Many will tell you, the food industry is not for the faint of heart (or stomach, nose, tongue, etc.).
It’s an incredibly tough career to get into, and with men holding the highest paid and most prominent kitchen jobs at top restaurants across America, it can be a tougher career for women. During Share Our Strength’s Taste of the Nation Chicago, WomensForum caught up with top female mixologists and chefs who have pushed hard to show how men and women can dish it out.
More than 85 of Chicago’s top chefs and mixologists attended Taste of the Nation Chicago, all in support of the fight to end childhood hunger in Illinois and across America. The Navy Pier Ballroom was filled with an array of delicious food and charitable people.
Bridget Albert, Southern Wine & Spirits - USBG National Charity Foundation – President, said that she finds the event important because she’s a mother of a 10-year-old girl.
"We should never have an issue with childhood hunger. It’s not right… if you think that a dollar is 10 meals to a kid, a little bit goes a long way. Just open your heart, look what’s going on around you, it doesn’t take much to help."
Speaking with Albert, it wasn’t hard to notice that around her at the mixology table, placed within the center of the event, were many talented women concocting incredible drinks.
Albert nodded that food and drink is seen as a male-dominated industry, but nonetheless she was confident going into it as a mixologist.
"I have a unique background. I come from a long line of bartenders. My grandmother was a bartender, her mother, her mother’s mother, my great great great aunt… They owned a bar in a coal mining town at a time when women were not even allowed to be in a bar… It’s in my blood and all that I know."
She added that as far as being a mixologist or any other career in food and drink, one should approach it "as a non-issue."
"You just have to do it, and do the best damn job you can do. That’s what my grandmother told me to do and she is still around. She’s 99 and it’s the best advice I have ever received."
Other female mixologists and chefs at the event agreed with Albert.
"Us ladies like to stick together and support each other and there is something to be said for that,” Sonja Kassebaum, co-owner of North Shore Distillery, said. “We’re building a sense of community and working together and working with the men too. So it isn’t about not working with them. It’s about collaborating with everyone, being inclusive and supporting each other."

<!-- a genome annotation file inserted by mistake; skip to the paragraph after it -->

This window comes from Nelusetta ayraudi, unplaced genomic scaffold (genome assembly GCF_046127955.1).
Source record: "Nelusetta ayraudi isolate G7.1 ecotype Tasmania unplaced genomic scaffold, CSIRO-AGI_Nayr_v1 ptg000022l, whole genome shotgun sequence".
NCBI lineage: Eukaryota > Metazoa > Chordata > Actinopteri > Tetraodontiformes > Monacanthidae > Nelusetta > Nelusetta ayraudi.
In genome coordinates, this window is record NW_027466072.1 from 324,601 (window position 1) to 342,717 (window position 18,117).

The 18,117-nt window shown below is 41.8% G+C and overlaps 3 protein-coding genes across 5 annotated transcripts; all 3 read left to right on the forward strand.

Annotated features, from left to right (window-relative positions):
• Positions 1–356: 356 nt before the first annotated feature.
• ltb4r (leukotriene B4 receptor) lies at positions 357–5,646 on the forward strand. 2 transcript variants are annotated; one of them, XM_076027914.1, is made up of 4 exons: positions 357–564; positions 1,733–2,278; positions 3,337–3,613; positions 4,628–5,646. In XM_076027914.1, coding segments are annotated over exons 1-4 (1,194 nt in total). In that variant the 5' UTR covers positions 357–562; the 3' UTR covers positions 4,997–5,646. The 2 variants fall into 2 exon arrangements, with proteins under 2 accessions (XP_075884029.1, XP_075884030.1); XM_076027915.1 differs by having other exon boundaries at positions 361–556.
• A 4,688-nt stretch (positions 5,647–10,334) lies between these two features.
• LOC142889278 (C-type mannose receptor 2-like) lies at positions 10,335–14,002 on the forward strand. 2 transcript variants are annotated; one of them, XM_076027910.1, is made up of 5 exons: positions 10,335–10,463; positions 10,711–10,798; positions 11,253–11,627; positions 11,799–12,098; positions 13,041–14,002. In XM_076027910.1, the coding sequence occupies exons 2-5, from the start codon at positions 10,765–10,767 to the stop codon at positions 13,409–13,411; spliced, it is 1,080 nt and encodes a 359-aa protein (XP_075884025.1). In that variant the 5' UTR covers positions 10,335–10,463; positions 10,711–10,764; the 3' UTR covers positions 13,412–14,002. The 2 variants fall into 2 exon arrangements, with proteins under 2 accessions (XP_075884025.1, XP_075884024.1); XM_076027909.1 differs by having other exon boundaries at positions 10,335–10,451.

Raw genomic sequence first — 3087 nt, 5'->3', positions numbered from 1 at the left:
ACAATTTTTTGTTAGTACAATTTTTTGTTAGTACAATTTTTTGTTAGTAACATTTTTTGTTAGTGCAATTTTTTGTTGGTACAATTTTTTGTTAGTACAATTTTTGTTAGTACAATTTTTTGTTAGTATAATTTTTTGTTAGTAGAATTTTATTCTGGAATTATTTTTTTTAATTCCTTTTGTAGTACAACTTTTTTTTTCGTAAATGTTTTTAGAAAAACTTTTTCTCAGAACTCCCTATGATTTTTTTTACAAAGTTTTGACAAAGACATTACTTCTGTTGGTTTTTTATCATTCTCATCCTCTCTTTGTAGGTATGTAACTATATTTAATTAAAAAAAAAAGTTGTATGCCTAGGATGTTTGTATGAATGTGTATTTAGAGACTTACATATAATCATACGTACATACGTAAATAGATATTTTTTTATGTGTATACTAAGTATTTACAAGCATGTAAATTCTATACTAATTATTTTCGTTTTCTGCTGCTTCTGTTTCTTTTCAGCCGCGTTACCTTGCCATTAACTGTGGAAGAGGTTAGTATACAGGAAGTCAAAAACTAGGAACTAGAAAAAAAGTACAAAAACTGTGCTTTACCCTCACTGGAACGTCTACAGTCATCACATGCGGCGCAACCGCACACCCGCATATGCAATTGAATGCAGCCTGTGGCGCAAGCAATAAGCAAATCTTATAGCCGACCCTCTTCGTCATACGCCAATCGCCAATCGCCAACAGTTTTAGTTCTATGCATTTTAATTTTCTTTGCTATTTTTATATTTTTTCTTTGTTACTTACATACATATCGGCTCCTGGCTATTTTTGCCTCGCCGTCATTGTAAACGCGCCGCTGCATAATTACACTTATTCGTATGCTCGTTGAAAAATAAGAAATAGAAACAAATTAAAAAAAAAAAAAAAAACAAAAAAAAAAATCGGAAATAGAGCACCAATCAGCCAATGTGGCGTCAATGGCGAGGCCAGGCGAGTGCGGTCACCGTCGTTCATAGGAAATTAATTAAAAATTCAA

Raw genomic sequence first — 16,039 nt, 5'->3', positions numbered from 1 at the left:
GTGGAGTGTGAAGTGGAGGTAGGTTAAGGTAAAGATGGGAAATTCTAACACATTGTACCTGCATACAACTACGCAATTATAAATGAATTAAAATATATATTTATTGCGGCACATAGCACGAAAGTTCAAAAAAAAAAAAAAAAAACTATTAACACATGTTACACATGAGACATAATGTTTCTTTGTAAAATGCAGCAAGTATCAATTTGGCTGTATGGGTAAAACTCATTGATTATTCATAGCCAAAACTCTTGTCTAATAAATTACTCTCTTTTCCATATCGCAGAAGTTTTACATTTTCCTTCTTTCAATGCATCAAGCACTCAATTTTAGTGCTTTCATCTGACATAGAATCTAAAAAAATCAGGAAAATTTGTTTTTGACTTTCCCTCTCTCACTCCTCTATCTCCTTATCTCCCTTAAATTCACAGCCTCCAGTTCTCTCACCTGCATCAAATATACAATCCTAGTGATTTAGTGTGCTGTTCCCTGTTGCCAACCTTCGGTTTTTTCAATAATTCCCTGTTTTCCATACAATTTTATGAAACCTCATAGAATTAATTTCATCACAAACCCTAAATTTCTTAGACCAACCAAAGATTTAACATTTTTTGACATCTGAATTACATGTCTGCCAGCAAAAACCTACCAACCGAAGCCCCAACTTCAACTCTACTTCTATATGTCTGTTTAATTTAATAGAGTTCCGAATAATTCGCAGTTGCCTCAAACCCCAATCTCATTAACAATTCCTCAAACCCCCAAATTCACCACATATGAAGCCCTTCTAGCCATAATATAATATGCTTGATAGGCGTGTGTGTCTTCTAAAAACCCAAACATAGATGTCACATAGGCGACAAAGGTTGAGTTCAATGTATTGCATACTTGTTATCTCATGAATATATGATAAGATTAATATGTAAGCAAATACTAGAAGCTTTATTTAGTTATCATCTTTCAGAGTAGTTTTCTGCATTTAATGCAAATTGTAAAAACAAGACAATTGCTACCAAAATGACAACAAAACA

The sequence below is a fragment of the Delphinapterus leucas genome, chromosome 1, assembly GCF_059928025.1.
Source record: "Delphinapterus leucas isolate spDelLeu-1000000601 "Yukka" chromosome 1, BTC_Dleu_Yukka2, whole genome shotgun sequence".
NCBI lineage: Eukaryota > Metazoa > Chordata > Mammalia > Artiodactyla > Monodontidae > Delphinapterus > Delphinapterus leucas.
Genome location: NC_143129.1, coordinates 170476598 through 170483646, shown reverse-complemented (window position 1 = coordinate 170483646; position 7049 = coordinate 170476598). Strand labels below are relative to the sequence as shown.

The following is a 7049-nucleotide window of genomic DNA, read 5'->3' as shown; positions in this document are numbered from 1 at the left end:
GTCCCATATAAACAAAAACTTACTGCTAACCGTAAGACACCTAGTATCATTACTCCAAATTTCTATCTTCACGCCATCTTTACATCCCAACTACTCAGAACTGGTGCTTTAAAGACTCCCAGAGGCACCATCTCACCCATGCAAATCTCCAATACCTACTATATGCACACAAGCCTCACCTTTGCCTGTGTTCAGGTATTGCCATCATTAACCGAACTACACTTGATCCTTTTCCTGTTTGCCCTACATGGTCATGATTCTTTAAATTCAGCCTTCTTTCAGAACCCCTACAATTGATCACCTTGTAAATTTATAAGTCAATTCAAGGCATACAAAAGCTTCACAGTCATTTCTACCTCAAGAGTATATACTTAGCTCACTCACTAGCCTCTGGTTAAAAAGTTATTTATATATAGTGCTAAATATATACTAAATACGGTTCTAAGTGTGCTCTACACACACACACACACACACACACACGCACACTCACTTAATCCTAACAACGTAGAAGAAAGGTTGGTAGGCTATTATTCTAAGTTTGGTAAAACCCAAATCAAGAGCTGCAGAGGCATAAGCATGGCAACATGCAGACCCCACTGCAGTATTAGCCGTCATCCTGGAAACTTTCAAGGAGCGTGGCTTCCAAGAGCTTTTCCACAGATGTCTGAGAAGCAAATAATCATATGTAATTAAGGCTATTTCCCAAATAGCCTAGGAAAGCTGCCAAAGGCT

Kassebaum added that events like Taste of the Nation Chicago is a great example of collaboration as it allows many talents within the food industry to get together.
One notable female talent was Stephanie Izard, the first female winner of Top Chef and co-owner and Executive Chef of Girl & the Goat and Little Goat.
Izard said that at events like Taste of the Nation Chicago, the simple act of making food (if we can call it that when it’s Izard cooking) can go a long way if it is raising money to end childhood hunger in the United States.
"All we are doing is cooking food…. Chefs can just do what we do and help raise money so we’re really luck in that way. And we get to escape our restaurants for the night, get to see all of our chef friends so it is just an amazing night."
Izard noted that she’s aware how her historic win on Top Chef has affected other women who want to be a part of the food industry, and could one day attend collaborative events such as Taste of the Nation.
"It’s all about being a part of the chef community but at the same time being on Top Chef, I got to help influence some young women to go to culinary school. If I was able to help encourage women… that’s fantastic."
Izard said the chefs who influenced her have been Mario Batali, Julia Child, and most recently Michelle Bernstein.
Of those chefs, Child has a quote that rings true today for women in the food industry. One that Albert’s grandmother also taught her, and apparently is being applied time and time again.
"The only real stumbling block is fear of failure. In cooking you've got to have a what-the-hell attitude."
Photo Credit: Sharareh Drury